An illuminated light bulb is the universal symbol for having an idea. Anyone who has read the comics, or noticed the icon for an ideas blog (see right side of screen), is well aware of that.
But can looking at a light bulb actually improve insight?
It seems like a ridiculous question to ask, but it’s in line with a number of other experiments demonstrating how behavior or performance can be “primed” by showing participants certain objects. For instance, in a 2004 paper, researchers reported that people who were shown objects associated with business, like briefcases, became more competitive. This may explain why people who wear backpacks are such losers.
Anyway, in a recent study, participants were asked to perform a number of tasks including, for example, connecting four dots with straight lines without lifting their pencils or retracing a line. After assigning the task, the researchers then either did or did not switch on an exposed light bulb in the room. When they switched on the bulb, more participants (44 percent) solved the puzzle in the allotted time, compared with 22 percent of the bulbless control group.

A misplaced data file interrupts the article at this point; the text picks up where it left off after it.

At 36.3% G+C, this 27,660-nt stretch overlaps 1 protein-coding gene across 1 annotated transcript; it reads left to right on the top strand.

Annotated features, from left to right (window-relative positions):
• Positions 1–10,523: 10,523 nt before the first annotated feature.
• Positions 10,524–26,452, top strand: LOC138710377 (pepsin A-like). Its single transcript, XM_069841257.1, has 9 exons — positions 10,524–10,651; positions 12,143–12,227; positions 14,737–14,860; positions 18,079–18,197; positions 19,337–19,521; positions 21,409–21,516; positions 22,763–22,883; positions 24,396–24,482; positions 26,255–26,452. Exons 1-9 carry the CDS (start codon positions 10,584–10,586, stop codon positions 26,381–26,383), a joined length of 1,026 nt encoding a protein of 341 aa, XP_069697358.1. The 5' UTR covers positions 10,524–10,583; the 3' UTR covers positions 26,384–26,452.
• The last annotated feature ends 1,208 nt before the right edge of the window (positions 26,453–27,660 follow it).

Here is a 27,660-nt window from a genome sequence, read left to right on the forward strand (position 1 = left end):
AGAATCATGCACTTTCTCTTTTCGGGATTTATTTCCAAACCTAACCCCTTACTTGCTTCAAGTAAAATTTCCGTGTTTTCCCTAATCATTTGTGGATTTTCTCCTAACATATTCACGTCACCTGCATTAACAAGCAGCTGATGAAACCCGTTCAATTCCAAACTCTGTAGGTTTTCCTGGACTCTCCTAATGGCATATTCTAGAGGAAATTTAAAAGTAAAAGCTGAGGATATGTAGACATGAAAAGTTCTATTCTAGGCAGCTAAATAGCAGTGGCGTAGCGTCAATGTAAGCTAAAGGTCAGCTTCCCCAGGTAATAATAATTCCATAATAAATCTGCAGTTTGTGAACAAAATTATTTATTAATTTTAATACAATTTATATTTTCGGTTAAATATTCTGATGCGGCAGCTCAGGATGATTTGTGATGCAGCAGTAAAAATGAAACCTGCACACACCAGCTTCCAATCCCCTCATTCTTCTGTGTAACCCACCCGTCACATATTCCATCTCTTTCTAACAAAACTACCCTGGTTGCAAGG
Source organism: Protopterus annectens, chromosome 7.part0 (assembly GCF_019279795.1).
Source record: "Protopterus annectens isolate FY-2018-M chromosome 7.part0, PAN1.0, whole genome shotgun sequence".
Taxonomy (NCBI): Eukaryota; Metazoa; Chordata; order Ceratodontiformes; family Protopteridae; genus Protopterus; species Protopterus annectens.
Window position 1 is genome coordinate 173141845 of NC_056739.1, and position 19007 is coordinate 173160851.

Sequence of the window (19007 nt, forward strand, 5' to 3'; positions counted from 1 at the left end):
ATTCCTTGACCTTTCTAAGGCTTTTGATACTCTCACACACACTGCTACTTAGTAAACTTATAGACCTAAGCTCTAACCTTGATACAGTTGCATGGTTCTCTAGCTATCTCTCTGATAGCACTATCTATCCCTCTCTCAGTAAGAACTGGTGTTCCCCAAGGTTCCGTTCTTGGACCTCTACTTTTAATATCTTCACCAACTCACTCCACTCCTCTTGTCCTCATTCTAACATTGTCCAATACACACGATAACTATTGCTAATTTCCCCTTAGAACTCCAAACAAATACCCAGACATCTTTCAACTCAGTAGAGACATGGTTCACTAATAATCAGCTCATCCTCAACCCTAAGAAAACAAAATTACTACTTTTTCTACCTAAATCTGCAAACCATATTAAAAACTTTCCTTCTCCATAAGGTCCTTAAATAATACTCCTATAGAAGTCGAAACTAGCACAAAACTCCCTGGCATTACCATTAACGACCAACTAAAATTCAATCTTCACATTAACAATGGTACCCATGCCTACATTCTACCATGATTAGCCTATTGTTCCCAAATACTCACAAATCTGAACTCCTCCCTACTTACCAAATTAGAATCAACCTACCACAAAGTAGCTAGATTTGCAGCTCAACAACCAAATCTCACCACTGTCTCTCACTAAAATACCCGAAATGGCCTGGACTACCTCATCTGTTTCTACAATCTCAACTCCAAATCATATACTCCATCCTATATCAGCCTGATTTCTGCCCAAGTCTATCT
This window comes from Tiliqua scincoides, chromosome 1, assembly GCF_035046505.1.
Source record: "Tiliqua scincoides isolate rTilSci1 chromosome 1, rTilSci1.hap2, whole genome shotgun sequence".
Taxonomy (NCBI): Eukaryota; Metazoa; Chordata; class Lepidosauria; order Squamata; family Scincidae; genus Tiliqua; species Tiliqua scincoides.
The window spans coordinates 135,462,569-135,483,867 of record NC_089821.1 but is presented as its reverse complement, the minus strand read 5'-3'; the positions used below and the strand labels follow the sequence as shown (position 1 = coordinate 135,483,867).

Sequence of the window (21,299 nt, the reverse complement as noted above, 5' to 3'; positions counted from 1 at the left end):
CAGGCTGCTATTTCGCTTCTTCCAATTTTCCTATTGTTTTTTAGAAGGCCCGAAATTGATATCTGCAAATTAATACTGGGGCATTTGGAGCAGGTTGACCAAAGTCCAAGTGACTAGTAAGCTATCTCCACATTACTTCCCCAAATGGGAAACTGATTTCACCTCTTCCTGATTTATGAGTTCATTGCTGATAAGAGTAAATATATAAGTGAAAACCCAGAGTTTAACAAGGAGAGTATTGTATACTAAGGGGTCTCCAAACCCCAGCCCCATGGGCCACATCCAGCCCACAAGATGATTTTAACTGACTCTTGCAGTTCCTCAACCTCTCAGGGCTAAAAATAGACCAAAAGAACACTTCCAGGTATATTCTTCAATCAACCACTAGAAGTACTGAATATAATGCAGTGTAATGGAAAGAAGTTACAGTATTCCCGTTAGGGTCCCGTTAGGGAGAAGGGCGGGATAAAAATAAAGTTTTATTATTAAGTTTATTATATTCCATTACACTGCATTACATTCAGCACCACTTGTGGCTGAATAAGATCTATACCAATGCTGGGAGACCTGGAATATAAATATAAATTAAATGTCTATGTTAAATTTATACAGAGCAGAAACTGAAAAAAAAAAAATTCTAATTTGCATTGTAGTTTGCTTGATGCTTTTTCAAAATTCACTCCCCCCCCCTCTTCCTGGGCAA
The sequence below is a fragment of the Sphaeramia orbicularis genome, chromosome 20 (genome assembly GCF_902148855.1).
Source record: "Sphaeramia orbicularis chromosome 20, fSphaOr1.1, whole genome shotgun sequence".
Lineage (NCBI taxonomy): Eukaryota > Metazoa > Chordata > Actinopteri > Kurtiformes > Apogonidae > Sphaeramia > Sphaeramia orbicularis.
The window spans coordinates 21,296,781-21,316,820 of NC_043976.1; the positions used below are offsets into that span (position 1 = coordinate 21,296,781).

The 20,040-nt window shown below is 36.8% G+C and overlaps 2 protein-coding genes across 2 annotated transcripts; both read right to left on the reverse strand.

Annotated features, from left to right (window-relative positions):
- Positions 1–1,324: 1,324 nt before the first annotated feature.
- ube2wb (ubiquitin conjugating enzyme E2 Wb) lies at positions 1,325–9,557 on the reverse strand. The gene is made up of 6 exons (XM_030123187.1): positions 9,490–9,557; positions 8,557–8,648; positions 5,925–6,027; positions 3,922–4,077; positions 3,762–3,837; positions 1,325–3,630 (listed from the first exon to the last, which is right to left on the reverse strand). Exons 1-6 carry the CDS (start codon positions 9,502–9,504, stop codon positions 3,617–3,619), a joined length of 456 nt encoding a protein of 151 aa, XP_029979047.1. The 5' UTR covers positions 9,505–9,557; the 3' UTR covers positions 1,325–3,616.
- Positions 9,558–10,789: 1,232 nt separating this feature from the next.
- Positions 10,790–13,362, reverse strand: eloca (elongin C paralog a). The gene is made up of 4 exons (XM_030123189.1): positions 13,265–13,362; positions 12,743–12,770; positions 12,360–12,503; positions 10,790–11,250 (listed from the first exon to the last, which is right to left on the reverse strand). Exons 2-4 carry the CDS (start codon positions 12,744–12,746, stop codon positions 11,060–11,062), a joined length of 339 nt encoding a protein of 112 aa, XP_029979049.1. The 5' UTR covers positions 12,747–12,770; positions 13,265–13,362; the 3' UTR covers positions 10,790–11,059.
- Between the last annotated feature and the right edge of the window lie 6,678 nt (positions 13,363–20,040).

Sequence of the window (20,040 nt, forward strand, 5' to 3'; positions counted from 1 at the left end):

So, you might object, maybe the subjects just needed more light? To account for that, the researchers tried experiments with shaded light bulbs, but found that those didn’t improve the results. They also checked to see whether the light was affecting people’s moods — perhaps happier people are better at puzzles — but found no correlation there either. To quote from the paper: “The results of four studies suggest that exposure to an illuminating lightbulb primes bright ideas.”
However, flipping on a light bulb didn’t help with “non-insight” tasks, like algebra problems.
The moral: If you want to have better ideas, get rid of your lampshades.
(The paper, published in the Journal of Experimental Social Psychology, can be read here. The researchers who had this bright idea were Michael L. Slepian, Max Weisbuch, Abraham M. Rutchick, Leonard S. Newman, and Nalini Ambady.)Return to Top